Kinder Morgan’s Gulf Coast Express natural gas pipeline in the Permian Basin is set to come into service in October. Another similar project, the Permian Highway, is on schedule to begin service one year later.

Reporting by Collin Eaton in Houston; Editing by Peter Cooney and Lisa Shumaker

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The US Federal Energy Regulatory Commission has issued the order granting authorization for Tellurian Inc.’s proposed Driftwood LNG export project and an associated pipeline in Louisiana. The project would produce as much as 27.6 million tonnes/year of LNG for export.

The Driftwood LNG project consists of two main components: the construction and operation of the LNG facility, which includes five LNG plant facilities to liquefy natural gas, three tanks to store the LNG, LNG carrier loading/berthing facilities, and other appurtenant facilities at a site near Carlyss, Calcasieu Parish, La.; and the construction and operation of about 96 miles of pipeline, three new compressor stations, and 15 new meter stations.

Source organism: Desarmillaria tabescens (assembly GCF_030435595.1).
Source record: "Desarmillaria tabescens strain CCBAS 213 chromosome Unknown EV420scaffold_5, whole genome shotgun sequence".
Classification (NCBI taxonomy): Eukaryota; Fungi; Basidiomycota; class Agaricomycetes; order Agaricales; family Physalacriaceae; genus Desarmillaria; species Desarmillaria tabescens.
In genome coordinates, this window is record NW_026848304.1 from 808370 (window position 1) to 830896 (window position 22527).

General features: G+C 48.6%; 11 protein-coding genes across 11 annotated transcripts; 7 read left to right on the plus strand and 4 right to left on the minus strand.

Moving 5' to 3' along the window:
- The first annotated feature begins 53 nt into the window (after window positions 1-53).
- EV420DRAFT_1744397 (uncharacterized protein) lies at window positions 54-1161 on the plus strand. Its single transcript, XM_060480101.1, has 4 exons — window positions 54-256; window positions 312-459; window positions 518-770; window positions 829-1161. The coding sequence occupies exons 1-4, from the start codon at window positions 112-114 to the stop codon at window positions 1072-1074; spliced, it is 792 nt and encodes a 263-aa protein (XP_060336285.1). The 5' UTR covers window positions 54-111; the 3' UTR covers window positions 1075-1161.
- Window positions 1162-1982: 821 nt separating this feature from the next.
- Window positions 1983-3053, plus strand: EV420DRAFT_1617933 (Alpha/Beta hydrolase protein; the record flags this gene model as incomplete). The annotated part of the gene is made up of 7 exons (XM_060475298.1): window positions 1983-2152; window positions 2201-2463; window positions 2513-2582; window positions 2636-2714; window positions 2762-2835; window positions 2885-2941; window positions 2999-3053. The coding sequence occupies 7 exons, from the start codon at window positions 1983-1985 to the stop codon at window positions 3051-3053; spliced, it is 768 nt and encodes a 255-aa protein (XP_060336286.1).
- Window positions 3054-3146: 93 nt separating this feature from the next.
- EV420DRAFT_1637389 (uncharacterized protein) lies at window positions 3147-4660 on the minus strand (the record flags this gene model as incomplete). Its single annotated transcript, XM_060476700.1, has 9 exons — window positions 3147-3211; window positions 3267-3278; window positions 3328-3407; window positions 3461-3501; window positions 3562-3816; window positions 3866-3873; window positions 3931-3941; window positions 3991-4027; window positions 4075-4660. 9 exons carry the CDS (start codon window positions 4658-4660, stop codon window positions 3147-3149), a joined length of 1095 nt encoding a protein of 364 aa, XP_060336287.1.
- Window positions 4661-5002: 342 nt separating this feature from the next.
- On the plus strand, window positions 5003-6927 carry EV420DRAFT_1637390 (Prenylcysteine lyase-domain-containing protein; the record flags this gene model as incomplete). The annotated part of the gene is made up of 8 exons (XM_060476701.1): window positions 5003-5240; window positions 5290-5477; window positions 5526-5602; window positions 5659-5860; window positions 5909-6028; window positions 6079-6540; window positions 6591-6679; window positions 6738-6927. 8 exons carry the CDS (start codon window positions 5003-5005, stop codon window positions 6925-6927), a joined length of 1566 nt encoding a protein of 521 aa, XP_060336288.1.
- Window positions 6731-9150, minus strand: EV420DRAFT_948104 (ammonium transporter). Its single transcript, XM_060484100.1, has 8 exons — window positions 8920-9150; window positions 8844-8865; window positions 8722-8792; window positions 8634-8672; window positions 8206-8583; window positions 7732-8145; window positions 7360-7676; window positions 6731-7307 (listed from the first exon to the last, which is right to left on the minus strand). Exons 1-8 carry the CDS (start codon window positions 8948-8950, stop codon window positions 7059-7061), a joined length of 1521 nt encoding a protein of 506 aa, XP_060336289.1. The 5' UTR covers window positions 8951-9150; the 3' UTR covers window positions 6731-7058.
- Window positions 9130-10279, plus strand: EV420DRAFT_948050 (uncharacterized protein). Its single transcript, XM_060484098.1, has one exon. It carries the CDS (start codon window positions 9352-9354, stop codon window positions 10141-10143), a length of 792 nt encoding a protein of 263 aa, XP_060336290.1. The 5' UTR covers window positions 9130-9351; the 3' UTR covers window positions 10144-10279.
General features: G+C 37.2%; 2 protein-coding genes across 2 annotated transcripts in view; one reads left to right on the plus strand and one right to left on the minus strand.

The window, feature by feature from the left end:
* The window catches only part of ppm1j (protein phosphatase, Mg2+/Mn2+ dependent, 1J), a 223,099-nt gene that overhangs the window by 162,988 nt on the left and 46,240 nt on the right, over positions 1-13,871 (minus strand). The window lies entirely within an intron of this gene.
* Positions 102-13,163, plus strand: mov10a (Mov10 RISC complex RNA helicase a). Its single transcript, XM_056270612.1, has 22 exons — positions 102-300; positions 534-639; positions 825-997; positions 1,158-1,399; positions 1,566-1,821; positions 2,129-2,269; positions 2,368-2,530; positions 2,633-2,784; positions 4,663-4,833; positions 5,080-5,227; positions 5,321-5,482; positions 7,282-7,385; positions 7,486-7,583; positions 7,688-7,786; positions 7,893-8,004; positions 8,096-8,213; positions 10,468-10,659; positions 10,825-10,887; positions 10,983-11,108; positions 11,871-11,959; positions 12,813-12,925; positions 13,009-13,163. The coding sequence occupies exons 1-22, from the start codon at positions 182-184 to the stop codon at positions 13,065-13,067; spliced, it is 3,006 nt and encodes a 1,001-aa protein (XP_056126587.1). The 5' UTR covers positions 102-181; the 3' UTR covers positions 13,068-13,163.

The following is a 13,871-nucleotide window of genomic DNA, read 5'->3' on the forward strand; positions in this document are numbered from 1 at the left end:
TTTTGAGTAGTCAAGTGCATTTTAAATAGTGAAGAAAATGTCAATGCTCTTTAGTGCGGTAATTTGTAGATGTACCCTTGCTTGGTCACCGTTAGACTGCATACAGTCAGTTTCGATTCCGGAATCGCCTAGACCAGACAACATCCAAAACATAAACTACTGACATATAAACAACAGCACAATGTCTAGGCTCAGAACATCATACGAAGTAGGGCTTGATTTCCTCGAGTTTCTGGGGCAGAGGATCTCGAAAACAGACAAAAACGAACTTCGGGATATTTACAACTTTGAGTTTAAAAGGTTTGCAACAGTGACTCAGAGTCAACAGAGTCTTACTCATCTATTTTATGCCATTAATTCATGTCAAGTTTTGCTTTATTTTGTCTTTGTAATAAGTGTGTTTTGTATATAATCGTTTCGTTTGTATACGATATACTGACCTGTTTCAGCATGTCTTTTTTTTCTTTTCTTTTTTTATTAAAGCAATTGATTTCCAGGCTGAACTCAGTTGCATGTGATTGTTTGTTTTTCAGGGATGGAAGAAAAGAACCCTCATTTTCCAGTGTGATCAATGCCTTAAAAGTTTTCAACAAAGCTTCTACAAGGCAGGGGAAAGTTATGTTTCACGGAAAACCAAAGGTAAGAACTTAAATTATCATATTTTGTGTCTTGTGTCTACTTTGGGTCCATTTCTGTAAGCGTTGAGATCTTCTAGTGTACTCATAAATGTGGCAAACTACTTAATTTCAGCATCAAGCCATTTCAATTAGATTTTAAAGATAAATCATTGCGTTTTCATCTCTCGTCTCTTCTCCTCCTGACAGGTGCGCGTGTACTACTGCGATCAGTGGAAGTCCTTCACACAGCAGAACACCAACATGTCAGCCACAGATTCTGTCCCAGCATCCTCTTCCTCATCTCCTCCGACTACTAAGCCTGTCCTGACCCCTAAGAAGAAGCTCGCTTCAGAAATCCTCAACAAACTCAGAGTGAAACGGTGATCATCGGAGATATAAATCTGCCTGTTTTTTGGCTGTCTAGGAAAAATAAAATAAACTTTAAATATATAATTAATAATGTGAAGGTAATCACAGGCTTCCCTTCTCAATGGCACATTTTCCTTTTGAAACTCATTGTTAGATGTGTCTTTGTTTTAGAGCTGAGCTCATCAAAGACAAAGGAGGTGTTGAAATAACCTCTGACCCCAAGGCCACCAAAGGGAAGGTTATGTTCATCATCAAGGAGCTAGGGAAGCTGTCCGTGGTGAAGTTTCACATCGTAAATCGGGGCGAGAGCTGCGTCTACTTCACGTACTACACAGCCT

Construction is expected to begin this year with first LNG anticipated in 2023.

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On 4/11/2019 at 10:29 PM, Marina Schwarz said:

I keep thinking it must be very expensive to stop flaring otherwise why keep doing it but, really, how expensive could it be?

There may be expense or profit involved with the natural gas that is wasted. The point is that the general public is the loser whenever natural resources are wasted. The producer makes a quicker and easier profit. Big oil companies can be convinced to minimize flaring. Small operators don't care as much about their reputations. They may not be able to follow best practices either. Only public and governmental oversight can stop the waste of our natural resources.